Michigan high school football, other fall sports allowed to begin competition

MHSAA allows all fall sports competitions to continue despite recommendations against contact sports
Published: Sep. 3, 2020 at 4:23 PM EDT
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LANSING, Mich. (WJRT) - The Michigan high school football season is back on for this fall.

The Michigan High School Athletic Association approved the return of all fall sports on Thursday after Gov. Gretchen Whitmer issued orders clearing the way for competitions. That includes football, boys’ soccer, volleyball and swimming/diving.

Football teams can begin practicing in helmets and shoulder pads on Tuesday, then full pads on Thursday. The season will officially kick off on Sept. 17 and 18. Soccer games can start immediately, swimming/diving meets and volleyball games can start next Wednesday.

The football championship games will be played Nov. 27 and 28 for eight-player teams and Dec. 4 and 5 for 11-player teams. Those championships will not be held at Ford Field like usual, but this season every team will qualify for the playoffs.

“We share the Governor’s priorities of putting health and safety first, and the COVID-19 guidance and protocols designed by the MHSAA at her request have led to the safe starts in all sports across the state,” said MHSAA Executive Director Mark Uyl.

He pointed out that high school sports in 33 other states are continuing as planned this fall.

“We are ready to again provide those experiences to students and communities that have hoped for a return of some normalcy,” Uyl said. “Given the challenges of online education in many school districts across the state, providing sports and a daily routine may be more important than ever in motivating students and providing a safe outlet for physical activity, competition and socialization.”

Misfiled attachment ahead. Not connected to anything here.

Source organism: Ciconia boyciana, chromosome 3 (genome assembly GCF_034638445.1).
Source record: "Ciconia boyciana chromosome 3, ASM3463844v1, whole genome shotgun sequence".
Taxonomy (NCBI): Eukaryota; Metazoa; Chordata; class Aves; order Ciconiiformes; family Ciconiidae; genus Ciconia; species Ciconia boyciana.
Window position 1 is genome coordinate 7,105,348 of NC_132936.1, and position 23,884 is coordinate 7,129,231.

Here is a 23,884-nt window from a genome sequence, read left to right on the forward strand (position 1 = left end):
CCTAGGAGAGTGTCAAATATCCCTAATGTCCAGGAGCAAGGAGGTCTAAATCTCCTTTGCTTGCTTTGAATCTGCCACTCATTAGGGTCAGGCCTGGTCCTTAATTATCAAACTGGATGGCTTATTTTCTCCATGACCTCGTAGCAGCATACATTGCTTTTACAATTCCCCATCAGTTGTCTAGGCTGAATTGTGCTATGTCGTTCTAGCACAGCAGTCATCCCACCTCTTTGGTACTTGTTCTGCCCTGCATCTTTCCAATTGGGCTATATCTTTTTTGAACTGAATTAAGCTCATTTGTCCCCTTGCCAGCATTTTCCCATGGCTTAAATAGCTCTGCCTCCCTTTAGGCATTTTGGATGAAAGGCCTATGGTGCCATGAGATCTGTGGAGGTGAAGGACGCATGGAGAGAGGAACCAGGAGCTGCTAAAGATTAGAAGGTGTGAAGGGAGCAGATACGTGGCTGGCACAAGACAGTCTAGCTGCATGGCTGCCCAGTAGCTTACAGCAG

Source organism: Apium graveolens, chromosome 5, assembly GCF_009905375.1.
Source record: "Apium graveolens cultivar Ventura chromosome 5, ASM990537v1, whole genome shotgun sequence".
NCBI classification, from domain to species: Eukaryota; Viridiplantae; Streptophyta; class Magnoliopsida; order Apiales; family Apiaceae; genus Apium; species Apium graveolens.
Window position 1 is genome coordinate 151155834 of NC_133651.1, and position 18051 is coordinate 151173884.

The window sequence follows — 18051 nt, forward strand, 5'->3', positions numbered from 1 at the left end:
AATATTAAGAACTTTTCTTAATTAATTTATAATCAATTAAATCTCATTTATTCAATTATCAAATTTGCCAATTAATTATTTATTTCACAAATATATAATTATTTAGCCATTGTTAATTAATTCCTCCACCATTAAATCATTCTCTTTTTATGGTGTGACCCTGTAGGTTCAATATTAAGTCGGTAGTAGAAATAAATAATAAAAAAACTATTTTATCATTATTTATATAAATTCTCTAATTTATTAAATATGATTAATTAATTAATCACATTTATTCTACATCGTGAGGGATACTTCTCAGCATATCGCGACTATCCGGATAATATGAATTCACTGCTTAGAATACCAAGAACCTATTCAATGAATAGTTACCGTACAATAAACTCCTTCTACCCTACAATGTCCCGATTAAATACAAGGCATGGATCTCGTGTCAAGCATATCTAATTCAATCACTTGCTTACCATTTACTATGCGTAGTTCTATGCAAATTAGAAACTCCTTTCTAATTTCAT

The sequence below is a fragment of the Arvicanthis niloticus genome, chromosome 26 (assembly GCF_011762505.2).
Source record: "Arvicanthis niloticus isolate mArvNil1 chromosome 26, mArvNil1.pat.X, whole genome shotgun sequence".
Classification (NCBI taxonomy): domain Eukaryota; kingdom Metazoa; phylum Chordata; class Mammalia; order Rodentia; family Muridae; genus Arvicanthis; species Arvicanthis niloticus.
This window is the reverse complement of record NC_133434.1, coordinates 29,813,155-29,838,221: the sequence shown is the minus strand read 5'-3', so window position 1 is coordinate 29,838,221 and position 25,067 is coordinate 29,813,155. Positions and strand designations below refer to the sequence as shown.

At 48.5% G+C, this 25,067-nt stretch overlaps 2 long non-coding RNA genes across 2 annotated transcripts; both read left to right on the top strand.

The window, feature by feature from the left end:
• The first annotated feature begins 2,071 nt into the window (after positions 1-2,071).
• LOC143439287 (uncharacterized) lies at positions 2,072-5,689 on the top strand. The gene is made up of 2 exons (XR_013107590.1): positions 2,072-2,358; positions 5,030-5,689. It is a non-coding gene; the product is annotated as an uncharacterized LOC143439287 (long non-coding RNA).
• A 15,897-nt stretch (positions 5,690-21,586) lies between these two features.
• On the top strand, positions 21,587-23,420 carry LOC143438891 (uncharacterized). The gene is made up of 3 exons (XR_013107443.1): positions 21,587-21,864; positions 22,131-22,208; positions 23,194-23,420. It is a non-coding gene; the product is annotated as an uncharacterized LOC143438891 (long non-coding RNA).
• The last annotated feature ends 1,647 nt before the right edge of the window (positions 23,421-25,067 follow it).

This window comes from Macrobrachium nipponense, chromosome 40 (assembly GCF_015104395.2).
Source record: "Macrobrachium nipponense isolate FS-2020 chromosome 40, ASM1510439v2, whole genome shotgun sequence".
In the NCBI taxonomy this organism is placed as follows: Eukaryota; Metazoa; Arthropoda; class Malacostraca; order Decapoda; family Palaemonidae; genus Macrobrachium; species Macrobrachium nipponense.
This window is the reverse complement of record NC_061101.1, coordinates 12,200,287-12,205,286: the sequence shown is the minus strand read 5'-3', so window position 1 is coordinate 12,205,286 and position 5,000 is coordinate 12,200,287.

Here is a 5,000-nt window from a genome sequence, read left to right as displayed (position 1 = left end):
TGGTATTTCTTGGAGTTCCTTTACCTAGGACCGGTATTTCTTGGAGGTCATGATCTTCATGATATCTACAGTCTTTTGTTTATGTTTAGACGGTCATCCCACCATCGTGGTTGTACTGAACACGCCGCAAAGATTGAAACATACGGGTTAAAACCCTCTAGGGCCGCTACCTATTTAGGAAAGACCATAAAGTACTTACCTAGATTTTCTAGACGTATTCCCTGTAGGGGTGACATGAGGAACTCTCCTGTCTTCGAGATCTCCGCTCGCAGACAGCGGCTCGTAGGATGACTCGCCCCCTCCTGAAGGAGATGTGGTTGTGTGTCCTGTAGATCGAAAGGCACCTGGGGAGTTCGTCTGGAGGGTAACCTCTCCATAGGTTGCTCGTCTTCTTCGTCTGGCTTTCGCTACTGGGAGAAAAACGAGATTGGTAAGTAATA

The Michigan State Youth Soccer Association plans to continue activities for its 90,000 players and 11,000 officials, according to Executive Director Thomas Faro.

However, the Michigan Department of Health and Human Services issued a separate statement strongly recommending against contact sports, including football and soccer, due to the risk of spreading coronavirus.

Documents from the Michigan Department of Health and Human Services recommend against activities that involve “shouting, singing, or breathing forcefully” both indoors and outdoors. The agency noted there have been 30 coronavirus outbreaks statewide linked to sports teams and facilities.

“Based on current data, contact sports create a high risk of COVID-19 transmission and MDHHS strongly recommends against participating in them at this time,” said Dr. Joneigh Khaldun, Michigan’s chief medical executive. “We are not out of the woods yet. COVID-19 is still a very real threat to our families.”

Whitmer allowed indoor gyms, fitness centers and pools to reopen beginning next Wednesday. But bowling alleys, rinks and theaters remain closed to the general public.

The MHSAA previously decided to postpone the football season until spring, but had a change of heart earlier this week and decided to advocate for playing football this fall if Whitmer would allow it.

Attendance at indoor and outdoor athletic competitions remains limited. For indoor sports like volleyball and swimming/diving, only two spectators per athlete are allow inside with requirements for social distancing and wearing face coverings indoors.

For outdoor sports like football and soccer, attendance is limited to two spectators per athlete and fewer than 100 people per event -- including athletes and coaches.

The Michigan Department of Health and Human Services offered the following recommendations for all sports competitors to prevent the spread of coronavirus:

  • Frequent hand washing.
  • Not letting players share towels, clothing, or other items they use to wipe their faces or hands.
  • Ensuring proper cleaning and disinfection of objects and equipment.
  • Prioritizing outdoor practice.

“As we begin to start organized sports back up again, I urge school districts and athletic associations to do everything in their power to protect players, coaches, and staff,” Whitmer said.

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